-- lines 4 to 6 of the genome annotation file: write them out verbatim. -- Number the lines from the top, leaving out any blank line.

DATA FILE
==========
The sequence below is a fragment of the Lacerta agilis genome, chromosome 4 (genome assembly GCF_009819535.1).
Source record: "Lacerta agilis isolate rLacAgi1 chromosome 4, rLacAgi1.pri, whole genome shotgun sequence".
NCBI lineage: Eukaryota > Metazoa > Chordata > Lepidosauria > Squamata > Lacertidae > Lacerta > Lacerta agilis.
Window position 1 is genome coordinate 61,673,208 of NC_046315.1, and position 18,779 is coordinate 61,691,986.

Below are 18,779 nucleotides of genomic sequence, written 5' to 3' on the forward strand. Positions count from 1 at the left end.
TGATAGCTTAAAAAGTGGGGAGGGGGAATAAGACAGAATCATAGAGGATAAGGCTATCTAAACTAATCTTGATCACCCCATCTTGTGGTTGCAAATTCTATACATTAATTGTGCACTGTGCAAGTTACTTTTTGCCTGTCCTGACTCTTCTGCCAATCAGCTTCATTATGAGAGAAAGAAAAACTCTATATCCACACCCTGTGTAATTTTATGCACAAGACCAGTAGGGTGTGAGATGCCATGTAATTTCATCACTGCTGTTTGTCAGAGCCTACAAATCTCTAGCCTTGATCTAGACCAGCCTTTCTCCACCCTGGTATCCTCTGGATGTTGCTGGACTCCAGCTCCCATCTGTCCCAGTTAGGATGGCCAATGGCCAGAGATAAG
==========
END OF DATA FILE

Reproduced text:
Window position 1 is genome coordinate 61,673,208 of NC_046315.1, and position 18,779 is coordinate 61,691,986.

Below are 18,779 nucleotides of genomic sequence, written 5' to 3' on the forward strand. Positions count from 1 at the left end.
TGATAGCTTAAAAAGTGGGGAGGGGGAATAAGACAGAATCATAGAGGATAAGGCTATCTAAACTAATCTTGATCACCCCATCTTGTGGTTGCAAATTCTATACATTAATTGTGCACTGTGCAAGTTACTTTTTGCCTGTCCTGACTCTTCTGCCAATCAGCTTCATTATGAGAGAAAGAAAAACTCTATATCCACACCCTGTGTAATTTTATGCACAAGACCAGTAGGGTGTGAGATGCCATGTAATTTCATCACTGCTGTTTGTCAGAGCCTACAAATCTCTAGCCTTGATCTAGACCAGCCTTTCTCCACCCTGGTATCCTCTGGATGTTGCTGGACTCCAGCTCCCATCTGTCCCAGTTAGGATGGCCAATGGCCAGAGATAAG